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Explore Punjab

Explore Punjab

Explore Punjab
Explore Punjab

Punjab – Overview
From ‘Sarson Da Saag’ and ‘Makki Di Roti’ to sacred Golden Temple and imposing Quila Mabarak, from intricate Phulkari Dupattas to colourful Mojris, the reasons to visit the state of Punjab are many.

Punjab, literally meaning the ‘land of five rivers’ boasts of five rivers namely Jhelum, Chenab, Ravi, Beas and Sutlej – all these rivers are tributaries of the Indus River. The enchanting state of Punjab has an integrated cultural history, even today, you can see the glimpses of that rich culture in the lively Punjabi folks. If you love wildlife, then also Punjab is an ideal place to take a tour to. In the sanctuaries, you can see a variety of resident as well as migratory birds. Besides, a visit to world famous Golden Temple or Harmandir Sahib, offers succour to your mind and soul.

Situated in north-western part of India, Punjab is bordered by Punjab (Pakistan) to the west, Chandigarh to the south-east, Haryana to the south and south-east, Himachal Pradesh to the north-east, Jammu and Kashmir to the north and Rajasthan to the south-west. Punjab has a total area of 50,362 sq.kms and the population of state is 24,289, 296 (2001 census). The Union Territory of Chandigarh is the capital of Punjab, other major cities include Amritsar, Ludhiana, Jalandhar and Patiala.

So, whether you are interested in historic structures, ancient culture and civilization, architectural masterpieces, religious places or common tourist spots, in truth, Punjab offers more or less everything to make your vacation a memorable experience. In addition to these, vast stretches of field clad in yellow mustard flowers, would certainly enamor you with their sheer beauty.

Punjab – History
Earliest recorded history of Punjab goes back to the Indus Valley Civilization, which was discovered in 1920s. As per historic records, Punjab was first invaded by the Persians under Faridun, in the 800 B.C. In 522 B.C. Darayus of Persia, captured Punjab and eventually Punjab became the part of the extended Persian empire. In 327 B.C, Alexander entered through Punjab to invade and capture Indian subcontinent. Further, Maurayan Emperor Chandragupta captured the region of Punjab by defeating the Governer of Masidonia. For several centuries, invaders invaded Indian territory and Punjab underwent blood-bath repeatedly. Around 10th century A.D., Punjab went under the control of Muslim rulers. During the Sultanate period and Mughal regime, Punjab witnessed a series of intermittent war. In 1525 A.D, Mughal Emperor Babar occupied Punjab, later, in 1526 he defeated Ibrahim Lodi at Panipat. By the year 1542 A.D, Punjab came under the control of Sher Shah Suri.

Guru Nanak (1469-1539), the first Guru of Sikhs, founded Seeker’s religion and led Punjab to renaissance. Guru Govind Singh (1661 – 1708 A.D), led an army of saint-warriors to create Khalsa and gradually the Sikhs occupied a major portion of Punjab. In 1799, Ranjit Singh (1778-1839) captured Lahore and built up Sikh state in Punjab. In 1801, Ranjit declared himself Maharaja of Punjab and ruled the state till 1830. In 1839, after the death of Ranjit Singh his eldest son Kharak Singh, ascended the throne. Kharak Singh was followed by his son Nau Nehal Singh, later Daleep Singh, son of Ranjit Singh become ruler. In 1849, the British took possession of Punjab and succeeded in adding a major portion of the state to their empire.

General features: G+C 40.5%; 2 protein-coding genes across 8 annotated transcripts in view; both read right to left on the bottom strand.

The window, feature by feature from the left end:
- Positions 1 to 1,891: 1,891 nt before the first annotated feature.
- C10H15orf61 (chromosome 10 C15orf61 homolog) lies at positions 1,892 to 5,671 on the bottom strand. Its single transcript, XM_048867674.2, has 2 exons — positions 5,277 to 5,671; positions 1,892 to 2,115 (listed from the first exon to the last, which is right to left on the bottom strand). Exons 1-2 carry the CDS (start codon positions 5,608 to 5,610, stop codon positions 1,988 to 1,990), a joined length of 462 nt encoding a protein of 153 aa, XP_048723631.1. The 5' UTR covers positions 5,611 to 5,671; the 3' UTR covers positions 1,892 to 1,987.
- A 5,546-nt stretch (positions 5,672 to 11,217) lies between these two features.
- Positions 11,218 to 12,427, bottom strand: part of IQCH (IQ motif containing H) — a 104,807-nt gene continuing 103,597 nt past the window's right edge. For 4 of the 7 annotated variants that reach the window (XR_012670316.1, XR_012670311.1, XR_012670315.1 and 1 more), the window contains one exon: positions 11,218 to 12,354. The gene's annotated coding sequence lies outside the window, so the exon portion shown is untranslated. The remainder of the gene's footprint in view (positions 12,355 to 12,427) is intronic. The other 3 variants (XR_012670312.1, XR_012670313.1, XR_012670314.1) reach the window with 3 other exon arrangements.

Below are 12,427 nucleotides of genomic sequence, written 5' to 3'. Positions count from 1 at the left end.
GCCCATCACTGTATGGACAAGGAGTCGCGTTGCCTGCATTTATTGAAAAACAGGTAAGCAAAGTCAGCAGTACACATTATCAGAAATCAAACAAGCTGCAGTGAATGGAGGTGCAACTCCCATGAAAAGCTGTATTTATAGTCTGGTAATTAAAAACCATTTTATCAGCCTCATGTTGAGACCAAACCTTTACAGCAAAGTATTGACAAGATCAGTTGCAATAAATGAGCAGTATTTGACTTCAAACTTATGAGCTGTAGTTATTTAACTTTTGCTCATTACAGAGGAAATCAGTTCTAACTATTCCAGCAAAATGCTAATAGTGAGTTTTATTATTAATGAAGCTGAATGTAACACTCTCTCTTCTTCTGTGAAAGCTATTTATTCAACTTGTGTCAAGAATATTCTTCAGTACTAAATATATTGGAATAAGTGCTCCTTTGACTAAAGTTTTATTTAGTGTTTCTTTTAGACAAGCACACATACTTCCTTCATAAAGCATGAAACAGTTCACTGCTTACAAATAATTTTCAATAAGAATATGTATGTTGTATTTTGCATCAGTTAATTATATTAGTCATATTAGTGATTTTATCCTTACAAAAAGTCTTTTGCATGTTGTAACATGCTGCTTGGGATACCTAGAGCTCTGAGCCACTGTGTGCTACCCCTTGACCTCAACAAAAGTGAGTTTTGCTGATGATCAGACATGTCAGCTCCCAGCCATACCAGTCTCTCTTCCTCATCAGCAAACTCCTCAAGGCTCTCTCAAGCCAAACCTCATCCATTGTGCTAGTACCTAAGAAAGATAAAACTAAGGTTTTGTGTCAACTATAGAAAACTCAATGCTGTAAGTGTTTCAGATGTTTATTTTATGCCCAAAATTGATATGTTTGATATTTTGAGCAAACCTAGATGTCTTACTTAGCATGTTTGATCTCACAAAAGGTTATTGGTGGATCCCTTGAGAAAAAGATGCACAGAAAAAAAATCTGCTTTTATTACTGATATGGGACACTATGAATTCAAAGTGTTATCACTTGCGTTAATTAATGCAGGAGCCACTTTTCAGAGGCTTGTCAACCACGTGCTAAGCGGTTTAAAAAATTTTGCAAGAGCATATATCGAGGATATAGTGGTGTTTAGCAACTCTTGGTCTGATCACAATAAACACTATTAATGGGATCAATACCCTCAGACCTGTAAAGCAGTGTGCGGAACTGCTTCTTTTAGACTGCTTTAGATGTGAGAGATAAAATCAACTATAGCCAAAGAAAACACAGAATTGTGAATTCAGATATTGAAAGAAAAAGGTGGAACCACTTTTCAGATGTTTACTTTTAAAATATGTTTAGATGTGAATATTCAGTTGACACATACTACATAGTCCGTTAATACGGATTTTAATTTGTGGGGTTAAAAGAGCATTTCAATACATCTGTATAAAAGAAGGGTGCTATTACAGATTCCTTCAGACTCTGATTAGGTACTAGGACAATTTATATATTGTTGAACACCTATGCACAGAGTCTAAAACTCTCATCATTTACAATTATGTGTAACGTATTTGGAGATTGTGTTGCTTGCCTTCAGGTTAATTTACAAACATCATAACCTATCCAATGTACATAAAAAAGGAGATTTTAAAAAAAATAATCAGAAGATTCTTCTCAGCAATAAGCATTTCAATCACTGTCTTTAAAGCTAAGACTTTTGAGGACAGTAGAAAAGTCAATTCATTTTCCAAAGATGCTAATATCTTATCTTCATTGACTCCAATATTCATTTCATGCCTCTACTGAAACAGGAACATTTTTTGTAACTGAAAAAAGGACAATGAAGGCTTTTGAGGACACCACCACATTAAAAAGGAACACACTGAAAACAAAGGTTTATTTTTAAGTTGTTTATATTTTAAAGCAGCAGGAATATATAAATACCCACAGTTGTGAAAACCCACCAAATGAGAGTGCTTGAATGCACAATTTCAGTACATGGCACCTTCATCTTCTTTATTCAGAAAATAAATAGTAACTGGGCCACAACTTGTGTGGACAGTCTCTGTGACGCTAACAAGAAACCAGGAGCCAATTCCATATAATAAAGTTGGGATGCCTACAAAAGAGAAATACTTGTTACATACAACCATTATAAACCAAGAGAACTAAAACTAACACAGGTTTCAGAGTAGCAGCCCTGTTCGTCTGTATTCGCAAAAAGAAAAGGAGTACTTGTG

In 1857, during the First War of Independence, Punjab took the side of British Government. Later, Jallianwala Bagh massacre took place at Amritsar on 13th April, 1919, that became a turning point in the history of India. In 1937, Punjab became a separate province and made a remarkable contribution to the Quit India Movement in 1942. In 1947, after India’s independence Punjab was divided into two – Sikh dominated East Punjab remained in India and a new sovereign state was born in the name of Pakistan. Earlier Shimla was chosen as the capital of the state, later in 50s, Chandigarh became the capital of Punjab. In the year 1966, Punjab was again divided into two states namely Punjab and Haryana and Chandigarh became the capital of both the states.

Punjab – Tourist Destinations
The state capital, Chandigarh is regarded as the ‘Mecca of modern architecture’ and planning across the world. A completely planned city, Chandigarh had been designed by the French architect Le Cobusier. Amritsar is known all over the world for Golden Temple, while Ludhiana is famous for its hosiery and woolen products. Patiala is another popular tourist destination which you should not miss on your visit to Punjab. Other places which form an important part of the tourist circuit of Punjab include Jalandhar, Pathankot, Hoshiarpur, Kapurthala, Ropar, Muktsar, Fatehgarh Sahib and Bathinda.

Punjab – Temples and Gurudwaras
Sikhism, is the main faith of Punjabis which is depicted by the holy shrines like temples and gurudwaras of Punjab. The temples and gurudwaras of the state hold the same religious significance for both Sikhs and Hindus. Golden Temple, located in the city of Amritsar draws devotee from all parts of the world. Apart from Sikhs, Amritsar is also a destination of religious significance for the people of Jainism faith. Some of the important temples and gurudwaras of Punjab include the Gurudwara Alamgir (Ludhiana), Devi Talab Mandir (Jalandhar), Ram Tirth (Amritsar), Panch Mandir (Kapurthala), Durgiana Mandir (Amritsar), Kali Devi Temple (Patiala), Shiv Mandir (Jalandhar) and Gurudwara Kiratpur Sahib (Ropar).

Punjab – Forts & Monuments
Punjab has a long historic background, but it houses only few forts. Although, Punjab doesn’t have immensely famous historic forts like Delhi’s Red Fort, Agra’s Red Fort and so on, but the forts of the state deserve a visit. Anandgarh Fort, Lohgarh Fort and Fatehgarh Fort are some of the important forts of Punjab. Today, these forts are mostly in ruins and Gurudwaras have been erected in the place of fort.

Just like forts, very few monuments are present in Punjab. Diwan Khana, is one of the major ancient monuments in Punjab and now it has been converted into a museum. It displays valuable items such as dazzling chandeliers and armour, including the sword and dagger of Guru Govind Singh and the sword of Nadir Shah. Sheesh Mahal or the ‘Palace of Mirrors’, is another important monument of Punjab. Located at the town of Patiala, Sheesh Mahal was constructed by Maharaja Narinder Singh between 1845-1862. The palace consists of a museum displaying Tibetan art and a medal gallery, displaying the largest number of medals and decorations in the world, around 3,200 in number.